• Allowing fluid or gas pounding may produce damaging compressive forces in the FRP rods; thus, maximum drawdown is not possible.

Currently, there is no recognized formula for calculating overtravel when a mixed FRP and steel rod string is used. An attempt was made by an API task group to try modifying API RP 11L[3] to include a FRP-rod-string analysis, but this was not accepted by the industry. A study of several FRP string-design analyses indicate that rod-string overtravel may be approximately equal to the following:


where S = stroke length, in.; N = pumping speed, spm; and LPSD = seating nipple/pump depth, ft. This overtravel approximately equals twice the expected value when using steel sucker-rod strings.

Non-API sucker rods

Non-API sucker rods generally fall into two groups: one contains rods with a higher strength than API Grade D, and the other contains rods made of alloys that are less susceptible to corrosion or that have received a special heat treatment.

The high-strength group is generally harder and higher strength than Grade D and may be more susceptible to hydrogen embrittlement and notch effects that may then decrease run life.

Those rods that have a special heat treatment or are made of special alloys are normally premium-priced items. Thus, a full economic analysis should be conducted and good operating records obtained to determine if use of these rods is cost effective.

Flexible strand

Approximately 40 years ago, a top steel manufacturer experimented with the use of plastic-coated wire cable instead of sucker rods. This cable was a continuous strand that required special pulling equipment. Sufficient sinker bars or a special pull-down pump had to be used to keep any compressive force from acting on the strand. The connectors used at the pump or at the top of the sinker bars were the weakest portion of the flexible strand. If any of the strands furnished the weight that was required to help open the traveling valve, the strands immediately above the sinker bars failed in short order because of the compressive forces. This type of rod string was less expensive than a normal API steel string and was found useful for unloading gas wells. The biggest disadvantages that restricted the use of this type of string were lack of service-company support and the inability to make field repairs.

Continuous rod

COROD is the name used by Weatherford Inc. for the continuous solid rod. The advantage of this rod is its ability to pull the entire rod string in one piece with a special pulling unit. These rods are available in either round or elliptical configurations and vary in size from 12/16- to 18/16-in. diameter.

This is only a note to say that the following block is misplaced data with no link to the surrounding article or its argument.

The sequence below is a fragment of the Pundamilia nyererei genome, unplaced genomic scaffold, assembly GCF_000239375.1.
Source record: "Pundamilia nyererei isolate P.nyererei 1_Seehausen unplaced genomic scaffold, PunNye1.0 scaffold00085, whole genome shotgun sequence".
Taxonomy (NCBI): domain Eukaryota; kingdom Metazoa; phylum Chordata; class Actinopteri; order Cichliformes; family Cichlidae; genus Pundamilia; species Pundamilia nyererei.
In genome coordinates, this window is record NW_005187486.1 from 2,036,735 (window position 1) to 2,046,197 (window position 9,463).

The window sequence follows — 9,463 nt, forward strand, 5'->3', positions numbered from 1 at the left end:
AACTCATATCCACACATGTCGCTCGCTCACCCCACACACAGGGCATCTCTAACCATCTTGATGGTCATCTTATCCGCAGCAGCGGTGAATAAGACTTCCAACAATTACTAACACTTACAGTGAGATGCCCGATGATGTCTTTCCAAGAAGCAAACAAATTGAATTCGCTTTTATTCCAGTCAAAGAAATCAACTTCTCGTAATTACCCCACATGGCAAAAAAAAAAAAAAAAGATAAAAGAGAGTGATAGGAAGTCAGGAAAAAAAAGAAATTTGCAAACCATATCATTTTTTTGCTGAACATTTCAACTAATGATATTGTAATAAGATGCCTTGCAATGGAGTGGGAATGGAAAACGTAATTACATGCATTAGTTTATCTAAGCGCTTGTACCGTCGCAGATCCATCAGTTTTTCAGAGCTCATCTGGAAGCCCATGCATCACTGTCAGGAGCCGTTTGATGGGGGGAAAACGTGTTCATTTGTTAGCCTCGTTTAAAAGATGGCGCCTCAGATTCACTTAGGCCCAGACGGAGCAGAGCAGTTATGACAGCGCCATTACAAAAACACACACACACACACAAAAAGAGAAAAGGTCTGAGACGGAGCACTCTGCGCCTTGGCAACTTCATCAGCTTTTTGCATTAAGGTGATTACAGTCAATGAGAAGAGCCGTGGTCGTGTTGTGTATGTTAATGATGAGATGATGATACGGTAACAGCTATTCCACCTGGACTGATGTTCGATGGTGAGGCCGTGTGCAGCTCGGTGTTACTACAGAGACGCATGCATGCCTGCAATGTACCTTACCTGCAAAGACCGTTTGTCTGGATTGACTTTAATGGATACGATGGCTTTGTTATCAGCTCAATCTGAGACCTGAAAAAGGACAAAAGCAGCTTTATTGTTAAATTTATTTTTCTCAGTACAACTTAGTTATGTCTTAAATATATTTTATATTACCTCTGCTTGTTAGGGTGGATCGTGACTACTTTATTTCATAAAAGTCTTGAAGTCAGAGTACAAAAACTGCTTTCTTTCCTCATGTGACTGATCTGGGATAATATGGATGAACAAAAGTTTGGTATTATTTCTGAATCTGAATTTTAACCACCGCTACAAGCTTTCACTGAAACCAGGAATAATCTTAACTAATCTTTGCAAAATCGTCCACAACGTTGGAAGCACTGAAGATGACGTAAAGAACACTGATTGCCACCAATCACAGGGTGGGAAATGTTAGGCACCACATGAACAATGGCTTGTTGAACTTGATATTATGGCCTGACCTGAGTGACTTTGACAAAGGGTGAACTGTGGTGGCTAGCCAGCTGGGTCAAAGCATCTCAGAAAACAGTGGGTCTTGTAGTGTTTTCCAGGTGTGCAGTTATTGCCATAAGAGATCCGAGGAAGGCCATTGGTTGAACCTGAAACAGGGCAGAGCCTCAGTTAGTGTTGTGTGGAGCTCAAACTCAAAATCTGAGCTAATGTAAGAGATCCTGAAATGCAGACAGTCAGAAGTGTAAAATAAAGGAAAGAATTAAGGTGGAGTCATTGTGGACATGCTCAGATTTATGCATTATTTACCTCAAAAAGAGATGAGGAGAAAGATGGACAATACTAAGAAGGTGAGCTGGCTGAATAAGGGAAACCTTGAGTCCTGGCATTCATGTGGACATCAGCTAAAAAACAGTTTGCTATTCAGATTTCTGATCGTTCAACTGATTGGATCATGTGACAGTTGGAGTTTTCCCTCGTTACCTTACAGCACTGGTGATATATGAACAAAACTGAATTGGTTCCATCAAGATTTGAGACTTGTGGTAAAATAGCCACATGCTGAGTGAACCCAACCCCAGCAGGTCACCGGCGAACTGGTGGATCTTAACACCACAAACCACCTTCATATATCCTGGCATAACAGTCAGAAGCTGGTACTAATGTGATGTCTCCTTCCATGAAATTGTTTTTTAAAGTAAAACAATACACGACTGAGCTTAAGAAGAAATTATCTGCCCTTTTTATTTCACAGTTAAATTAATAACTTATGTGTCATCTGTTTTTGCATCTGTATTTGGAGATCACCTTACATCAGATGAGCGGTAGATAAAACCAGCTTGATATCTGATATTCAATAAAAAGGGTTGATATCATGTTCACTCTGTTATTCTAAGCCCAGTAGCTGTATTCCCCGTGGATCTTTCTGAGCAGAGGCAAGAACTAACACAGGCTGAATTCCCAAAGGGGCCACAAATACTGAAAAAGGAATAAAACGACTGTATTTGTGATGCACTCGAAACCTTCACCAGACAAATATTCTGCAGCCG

A continuous strand of composite materials, called "ribbon rods," was developed and field tested. [4] This type of special rod contained carbon composite with a polymer wrap. Despite having high strength and a small cross-sectional area, it was expensive and ran into field support problems similar to those of flexible strands and CORODs.

"Electra" sucker rods

Another type of non-API sucker rod is the Electra (ELTM) rod. These currently are available only in 3/4-, 7/8-, and 1-in. diameters. They should be selected for wells in which operating stresses do not exceed 50,000 psi. These rods have a special heat treatment that should put the surface in a compressive set. Thus, they could be used in a hydrogen sulfide (H2S) environment in which the strength of Grade C rods is exceeded. These rods have been effectively used to produce approximately 150 BFPD from a depth of approximately 14,500 ft.

High-strength, low-alloy rods

A number of manufacturers have developed higher-strength steel rods to compete with other specialty rods. These rods take advantage of the newer alloys and heat-treating procedures currently available and are based on American Iron and Steel Inst. (AISI) 8630- or 4130-type steels, which have high tensile strengths. The tensile strength is generally greater than 140,000 psi, while the yield strength is generally greater than 100,000 psi; therefore, these rods could not be classified as API Grade D. The fine-grain heat treatment done on these alloys theoretically should provide increased fatigue life. However, this rod type may be more notch-sensitive and may require better handling and corrosion protection than normal API-type rods.